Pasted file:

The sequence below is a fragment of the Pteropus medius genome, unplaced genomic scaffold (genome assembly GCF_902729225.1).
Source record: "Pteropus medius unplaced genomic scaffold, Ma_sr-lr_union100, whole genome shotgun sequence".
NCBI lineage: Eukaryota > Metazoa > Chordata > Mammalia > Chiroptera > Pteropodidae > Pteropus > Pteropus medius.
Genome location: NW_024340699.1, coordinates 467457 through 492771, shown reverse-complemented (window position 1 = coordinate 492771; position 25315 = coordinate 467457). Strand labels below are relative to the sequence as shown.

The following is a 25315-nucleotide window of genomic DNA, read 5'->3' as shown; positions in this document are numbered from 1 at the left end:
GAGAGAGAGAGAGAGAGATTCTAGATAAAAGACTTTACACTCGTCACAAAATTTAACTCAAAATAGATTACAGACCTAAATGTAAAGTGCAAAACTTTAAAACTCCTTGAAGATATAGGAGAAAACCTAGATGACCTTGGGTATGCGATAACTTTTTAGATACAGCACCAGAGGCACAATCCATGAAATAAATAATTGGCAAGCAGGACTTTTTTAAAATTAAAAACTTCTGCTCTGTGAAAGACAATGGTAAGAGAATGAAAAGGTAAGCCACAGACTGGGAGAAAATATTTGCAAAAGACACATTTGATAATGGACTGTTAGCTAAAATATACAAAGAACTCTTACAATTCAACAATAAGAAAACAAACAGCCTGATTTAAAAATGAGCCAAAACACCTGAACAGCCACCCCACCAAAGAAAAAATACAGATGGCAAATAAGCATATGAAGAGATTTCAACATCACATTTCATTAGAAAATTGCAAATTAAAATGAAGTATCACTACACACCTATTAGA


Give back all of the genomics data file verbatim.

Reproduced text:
The sequence below is a fragment of the Pteropus medius genome, unplaced genomic scaffold (genome assembly GCF_902729225.1).
Source record: "Pteropus medius unplaced genomic scaffold, Ma_sr-lr_union100, whole genome shotgun sequence".
NCBI lineage: Eukaryota > Metazoa > Chordata > Mammalia > Chiroptera > Pteropodidae > Pteropus > Pteropus medius.
Genome location: NW_024340699.1, coordinates 467457 through 492771, shown reverse-complemented (window position 1 = coordinate 492771; position 25315 = coordinate 467457). Strand labels below are relative to the sequence as shown.

The following is a 25315-nucleotide window of genomic DNA, read 5'->3' as shown; positions in this document are numbered from 1 at the left end:
GAGAGAGAGAGAGAGAGATTCTAGATAAAAGACTTTACACTCGTCACAAAATTTAACTCAAAATAGATTACAGACCTAAATGTAAAGTGCAAAACTTTAAAACTCCTTGAAGATATAGGAGAAAACCTAGATGACCTTGGGTATGCGATAACTTTTTAGATACAGCACCAGAGGCACAATCCATGAAATAAATAATTGGCAAGCAGGACTTTTTTAAAATTAAAAACTTCTGCTCTGTGAAAGACAATGGTAAGAGAATGAAAAGGTAAGCCACAGACTGGGAGAAAATATTTGCAAAAGACACATTTGATAATGGACTGTTAGCTAAAATATACAAAGAACTCTTACAATTCAACAATAAGAAAACAAACAGCCTGATTTAAAAATGAGCCAAAACACCTGAACAGCCACCCCACCAAAGAAAAAATACAGATGGCAAATAAGCATATGAAGAGATTTCAACATCACATTTCATTAGAAAATTGCAAATTAAAATGAAGTATCACTACACACCTATTAGA